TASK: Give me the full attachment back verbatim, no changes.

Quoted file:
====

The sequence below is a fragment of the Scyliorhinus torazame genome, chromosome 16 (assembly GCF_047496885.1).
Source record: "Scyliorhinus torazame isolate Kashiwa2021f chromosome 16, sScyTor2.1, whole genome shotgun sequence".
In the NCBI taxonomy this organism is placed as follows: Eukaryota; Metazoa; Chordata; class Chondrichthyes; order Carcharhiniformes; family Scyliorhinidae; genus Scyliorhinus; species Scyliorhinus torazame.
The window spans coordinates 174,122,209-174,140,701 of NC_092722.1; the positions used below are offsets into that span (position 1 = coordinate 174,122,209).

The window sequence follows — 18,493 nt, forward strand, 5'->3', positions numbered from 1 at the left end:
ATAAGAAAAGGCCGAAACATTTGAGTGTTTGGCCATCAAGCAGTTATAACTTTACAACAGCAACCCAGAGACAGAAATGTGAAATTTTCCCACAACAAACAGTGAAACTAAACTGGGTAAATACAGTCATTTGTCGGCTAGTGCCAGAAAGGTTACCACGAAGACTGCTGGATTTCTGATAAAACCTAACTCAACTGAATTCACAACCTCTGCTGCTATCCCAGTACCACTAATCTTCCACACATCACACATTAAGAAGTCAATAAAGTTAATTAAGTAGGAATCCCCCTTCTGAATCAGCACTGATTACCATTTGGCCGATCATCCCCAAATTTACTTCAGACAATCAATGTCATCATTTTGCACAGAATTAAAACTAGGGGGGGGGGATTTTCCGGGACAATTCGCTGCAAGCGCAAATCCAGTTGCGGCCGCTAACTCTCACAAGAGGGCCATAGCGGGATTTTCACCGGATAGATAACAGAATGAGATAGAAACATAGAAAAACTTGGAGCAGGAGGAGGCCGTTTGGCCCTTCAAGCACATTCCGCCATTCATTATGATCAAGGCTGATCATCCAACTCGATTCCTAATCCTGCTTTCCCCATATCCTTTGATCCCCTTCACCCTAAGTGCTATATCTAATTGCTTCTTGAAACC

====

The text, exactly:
The sequence below is a fragment of the Scyliorhinus torazame genome, chromosome 16 (assembly GCF_047496885.1).
Source record: "Scyliorhinus torazame isolate Kashiwa2021f chromosome 16, sScyTor2.1, whole genome shotgun sequence".
In the NCBI taxonomy this organism is placed as follows: Eukaryota; Metazoa; Chordata; class Chondrichthyes; order Carcharhiniformes; family Scyliorhinidae; genus Scyliorhinus; species Scyliorhinus torazame.
The window spans coordinates 174,122,209-174,140,701 of NC_092722.1; the positions used below are offsets into that span (position 1 = coordinate 174,122,209).

The window sequence follows — 18,493 nt, forward strand, 5'->3', positions numbered from 1 at the left end:
ATAAGAAAAGGCCGAAACATTTGAGTGTTTGGCCATCAAGCAGTTATAACTTTACAACAGCAACCCAGAGACAGAAATGTGAAATTTTCCCACAACAAACAGTGAAACTAAACTGGGTAAATACAGTCATTTGTCGGCTAGTGCCAGAAAGGTTACCACGAAGACTGCTGGATTTCTGATAAAACCTAACTCAACTGAATTCACAACCTCTGCTGCTATCCCAGTACCACTAATCTTCCACACATCACACATTAAGAAGTCAATAAAGTTAATTAAGTAGGAATCCCCCTTCTGAATCAGCACTGATTACCATTTGGCCGATCATCCCCAAATTTACTTCAGACAATCAATGTCATCATTTTGCACAGAATTAAAACTAGGGGGGGGGGATTTTCCGGGACAATTCGCTGCAAGCGCAAATCCAGTTGCGGCCGCTAACTCTCACAAGAGGGCCATAGCGGGATTTTCACCGGATAGATAACAGAATGAGATAGAAACATAGAAAAACTTGGAGCAGGAGGAGGCCGTTTGGCCCTTCAAGCACATTCCGCCATTCATTATGATCAAGGCTGATCATCCAACTCGATTCCTAATCCTGCTTTCCCCATATCCTTTGATCCCCTTCACCCTAAGTGCTATATCTAATTGCTTCTTGAAACC